A Wrinkle in Time introduces 13-year-old Meg Murry (Storm Reid).  She continues to struggle to adjust at school four years after the disappearance of her father, Alex Murry (Chris Pine), a renowned astrophysicist.  Meg and her gifted younger brother, Charles Wallace (Deric McCabe), have also been in trouble with their school's Principal Jenkins (Andre Holland).  Even their mother, Dr. Kate Murry (Gugu Mbatah-Raw), struggles in the wake of the disappearance of her husband.  However, Meg has made a new friend, her classmate, Calvin O'Keefe (Levi Miller).

Then, the Murrys and Calvin start to get unusual visitors.  They call themselves “the Misses.”  They are Mrs. Which (Oprah Winfrey), Mrs. Whatsit (Reese Witherspoon), and Mrs. Who (Mindy Kaling), a trio of astral beings who claim that the “tesseract,” a method of space travel that Alex Murry was studying, is real.  These astral travelers reveal that they have come to help find Alex, who has transported himself across the universe.  They need Meg, Charles Wallace, and Calvin's help, and they need them to be “warriors.”  However, Meg doubts her own abilities and really doesn't like herself all that much, and that will make her vulnerable to the powerful enemy that awaits them, “The IT.”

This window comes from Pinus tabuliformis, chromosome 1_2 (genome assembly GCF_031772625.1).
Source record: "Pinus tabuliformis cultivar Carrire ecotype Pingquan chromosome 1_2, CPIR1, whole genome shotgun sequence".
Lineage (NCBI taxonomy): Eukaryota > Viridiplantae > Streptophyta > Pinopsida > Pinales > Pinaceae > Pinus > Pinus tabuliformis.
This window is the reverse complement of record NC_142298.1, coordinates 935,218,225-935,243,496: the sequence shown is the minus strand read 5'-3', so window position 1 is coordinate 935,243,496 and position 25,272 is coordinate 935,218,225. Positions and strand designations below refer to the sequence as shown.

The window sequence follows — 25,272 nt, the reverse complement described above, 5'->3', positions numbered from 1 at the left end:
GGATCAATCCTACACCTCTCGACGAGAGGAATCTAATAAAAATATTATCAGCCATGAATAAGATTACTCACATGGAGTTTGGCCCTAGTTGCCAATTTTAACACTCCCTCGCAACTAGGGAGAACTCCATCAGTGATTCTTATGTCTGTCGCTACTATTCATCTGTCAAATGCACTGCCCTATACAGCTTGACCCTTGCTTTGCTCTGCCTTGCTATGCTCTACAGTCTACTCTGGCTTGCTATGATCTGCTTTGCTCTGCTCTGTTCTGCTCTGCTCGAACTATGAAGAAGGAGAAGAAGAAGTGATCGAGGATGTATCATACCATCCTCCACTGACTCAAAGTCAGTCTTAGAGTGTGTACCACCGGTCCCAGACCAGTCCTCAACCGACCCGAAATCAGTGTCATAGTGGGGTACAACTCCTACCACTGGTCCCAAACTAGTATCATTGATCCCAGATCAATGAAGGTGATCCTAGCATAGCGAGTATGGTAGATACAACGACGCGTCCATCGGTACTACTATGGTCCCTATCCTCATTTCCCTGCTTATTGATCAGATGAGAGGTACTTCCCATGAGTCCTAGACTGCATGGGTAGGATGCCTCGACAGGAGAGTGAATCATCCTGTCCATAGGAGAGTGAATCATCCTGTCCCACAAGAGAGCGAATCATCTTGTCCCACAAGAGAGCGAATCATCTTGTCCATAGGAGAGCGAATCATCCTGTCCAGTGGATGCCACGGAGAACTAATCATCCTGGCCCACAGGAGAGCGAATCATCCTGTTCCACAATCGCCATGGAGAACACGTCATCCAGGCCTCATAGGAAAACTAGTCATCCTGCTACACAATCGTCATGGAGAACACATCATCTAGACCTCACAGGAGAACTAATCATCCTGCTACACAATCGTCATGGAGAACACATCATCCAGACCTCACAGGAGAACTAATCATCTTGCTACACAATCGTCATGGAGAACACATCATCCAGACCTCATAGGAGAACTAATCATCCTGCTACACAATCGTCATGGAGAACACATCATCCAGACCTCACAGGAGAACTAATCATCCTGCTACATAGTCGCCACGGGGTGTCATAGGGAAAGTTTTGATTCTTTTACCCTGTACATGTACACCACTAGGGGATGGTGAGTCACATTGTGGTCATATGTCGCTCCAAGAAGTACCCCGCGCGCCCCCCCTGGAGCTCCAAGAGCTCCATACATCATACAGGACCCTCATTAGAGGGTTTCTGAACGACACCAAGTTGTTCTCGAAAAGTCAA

The cinematography by Tobias A. Schliessler, the costume design by Paco Delgado, and the production design by Naomi Shohan come together to create one of the most visually beautiful science fiction films that I have seen in a decade.  The film editing by Spencer Averick and the gorgeous score by Ramin Djawadi make that beauty move and feel vibrant, creating a film like no other.

Beyond the high production values, director Ava DuVernay has fashioned a big-hearted film that is one of the most ambitious science fiction and fantasy films in recent memory.  I have never read Madeleine L'Engle's now legendary novel, so I assume that screenwriters Jennifer Lee and Jeff Stockwell (and any other writers that contributed to the final product) condensed the character drama in order to focus on Meg Murry.  However, DuVernay and the writers, through Meg, tell a story in which love and imagination and determination and fortitude can send humans on a voyage that traverses not only our galaxy, but also the universe.